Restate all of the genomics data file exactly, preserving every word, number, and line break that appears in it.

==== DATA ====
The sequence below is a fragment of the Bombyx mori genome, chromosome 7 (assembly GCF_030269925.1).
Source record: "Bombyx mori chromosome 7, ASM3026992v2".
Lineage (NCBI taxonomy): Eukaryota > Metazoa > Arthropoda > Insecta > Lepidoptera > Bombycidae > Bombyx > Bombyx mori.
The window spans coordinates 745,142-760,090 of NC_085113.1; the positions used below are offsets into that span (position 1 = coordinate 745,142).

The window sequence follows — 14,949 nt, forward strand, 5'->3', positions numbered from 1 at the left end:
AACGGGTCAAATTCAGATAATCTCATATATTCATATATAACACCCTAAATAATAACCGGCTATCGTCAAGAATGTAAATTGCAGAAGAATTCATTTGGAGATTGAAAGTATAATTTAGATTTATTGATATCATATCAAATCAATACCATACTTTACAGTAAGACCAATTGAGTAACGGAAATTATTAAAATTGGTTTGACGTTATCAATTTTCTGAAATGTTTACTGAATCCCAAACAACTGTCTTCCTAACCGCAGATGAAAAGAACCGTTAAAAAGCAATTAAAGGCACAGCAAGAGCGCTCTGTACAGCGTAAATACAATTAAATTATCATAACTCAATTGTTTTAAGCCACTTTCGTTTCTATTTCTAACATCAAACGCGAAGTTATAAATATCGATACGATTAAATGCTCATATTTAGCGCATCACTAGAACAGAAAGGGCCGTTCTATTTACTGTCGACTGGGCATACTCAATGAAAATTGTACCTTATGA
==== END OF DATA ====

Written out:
The sequence below is a fragment of the Bombyx mori genome, chromosome 7 (assembly GCF_030269925.1).
Source record: "Bombyx mori chromosome 7, ASM3026992v2".
Lineage (NCBI taxonomy): Eukaryota > Metazoa > Arthropoda > Insecta > Lepidoptera > Bombycidae > Bombyx > Bombyx mori.
The window spans coordinates 745,142-760,090 of NC_085113.1; the positions used below are offsets into that span (position 1 = coordinate 745,142).

The window sequence follows — 14,949 nt, forward strand, 5'->3', positions numbered from 1 at the left end:
AACGGGTCAAATTCAGATAATCTCATATATTCATATATAACACCCTAAATAATAACCGGCTATCGTCAAGAATGTAAATTGCAGAAGAATTCATTTGGAGATTGAAAGTATAATTTAGATTTATTGATATCATATCAAATCAATACCATACTTTACAGTAAGACCAATTGAGTAACGGAAATTATTAAAATTGGTTTGACGTTATCAATTTTCTGAAATGTTTACTGAATCCCAAACAACTGTCTTCCTAACCGCAGATGAAAAGAACCGTTAAAAAGCAATTAAAGGCACAGCAAGAGCGCTCTGTACAGCGTAAATACAATTAAATTATCATAACTCAATTGTTTTAAGCCACTTTCGTTTCTATTTCTAACATCAAACGCGAAGTTATAAATATCGATACGATTAAATGCTCATATTTAGCGCATCACTAGAACAGAAAGGGCCGTTCTATTTACTGTCGACTGGGCATACTCAATGAAAATTGTACCTTATGA